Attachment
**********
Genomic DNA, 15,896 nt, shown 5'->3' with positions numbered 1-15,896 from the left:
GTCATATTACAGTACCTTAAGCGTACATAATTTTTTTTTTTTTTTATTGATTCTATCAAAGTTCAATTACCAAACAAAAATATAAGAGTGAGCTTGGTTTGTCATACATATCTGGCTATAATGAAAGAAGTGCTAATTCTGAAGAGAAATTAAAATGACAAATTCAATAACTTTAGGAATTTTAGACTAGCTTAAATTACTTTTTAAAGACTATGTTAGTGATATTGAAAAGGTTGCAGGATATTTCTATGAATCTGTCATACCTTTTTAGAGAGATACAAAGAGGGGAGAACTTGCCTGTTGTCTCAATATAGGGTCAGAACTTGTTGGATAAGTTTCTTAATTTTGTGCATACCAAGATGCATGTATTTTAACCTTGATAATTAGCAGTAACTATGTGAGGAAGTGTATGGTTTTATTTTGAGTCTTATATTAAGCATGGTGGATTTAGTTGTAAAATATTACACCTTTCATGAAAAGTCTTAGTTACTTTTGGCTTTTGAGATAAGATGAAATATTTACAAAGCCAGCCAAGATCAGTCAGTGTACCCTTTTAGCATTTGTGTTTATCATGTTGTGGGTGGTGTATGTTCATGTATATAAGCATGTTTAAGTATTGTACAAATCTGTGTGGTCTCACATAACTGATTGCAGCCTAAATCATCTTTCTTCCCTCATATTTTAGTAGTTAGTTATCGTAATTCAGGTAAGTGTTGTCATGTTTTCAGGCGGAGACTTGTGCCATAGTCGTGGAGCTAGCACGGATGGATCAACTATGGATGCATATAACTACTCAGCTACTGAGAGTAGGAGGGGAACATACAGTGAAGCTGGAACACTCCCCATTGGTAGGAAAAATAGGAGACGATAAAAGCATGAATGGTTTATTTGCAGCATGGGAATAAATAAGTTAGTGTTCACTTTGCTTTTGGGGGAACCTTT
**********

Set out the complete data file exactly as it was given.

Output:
Genomic DNA, 15,896 nt, shown 5'->3' with positions numbered 1-15,896 from the left:
GTCATATTACAGTACCTTAAGCGTACATAATTTTTTTTTTTTTTTATTGATTCTATCAAAGTTCAATTACCAAACAAAAATATAAGAGTGAGCTTGGTTTGTCATACATATCTGGCTATAATGAAAGAAGTGCTAATTCTGAAGAGAAATTAAAATGACAAATTCAATAACTTTAGGAATTTTAGACTAGCTTAAATTACTTTTTAAAGACTATGTTAGTGATATTGAAAAGGTTGCAGGATATTTCTATGAATCTGTCATACCTTTTTAGAGAGATACAAAGAGGGGAGAACTTGCCTGTTGTCTCAATATAGGGTCAGAACTTGTTGGATAAGTTTCTTAATTTTGTGCATACCAAGATGCATGTATTTTAACCTTGATAATTAGCAGTAACTATGTGAGGAAGTGTATGGTTTTATTTTGAGTCTTATATTAAGCATGGTGGATTTAGTTGTAAAATATTACACCTTTCATGAAAAGTCTTAGTTACTTTTGGCTTTTGAGATAAGATGAAATATTTACAAAGCCAGCCAAGATCAGTCAGTGTACCCTTTTAGCATTTGTGTTTATCATGTTGTGGGTGGTGTATGTTCATGTATATAAGCATGTTTAAGTATTGTACAAATCTGTGTGGTCTCACATAACTGATTGCAGCCTAAATCATCTTTCTTCCCTCATATTTTAGTAGTTAGTTATCGTAATTCAGGTAAGTGTTGTCATGTTTTCAGGCGGAGACTTGTGCCATAGTCGTGGAGCTAGCACGGATGGATCAACTATGGATGCATATAACTACTCAGCTACTGAGAGTAGGAGGGGAACATACAGTGAAGCTGGAACACTCCCCATTGGTAGGAAAAATAGGAGACGATAAAAGCATGAATGGTTTATTTGCAGCATGGGAATAAATAAGTTAGTGTTCACTTTGCTTTTGGGGGAACCTTT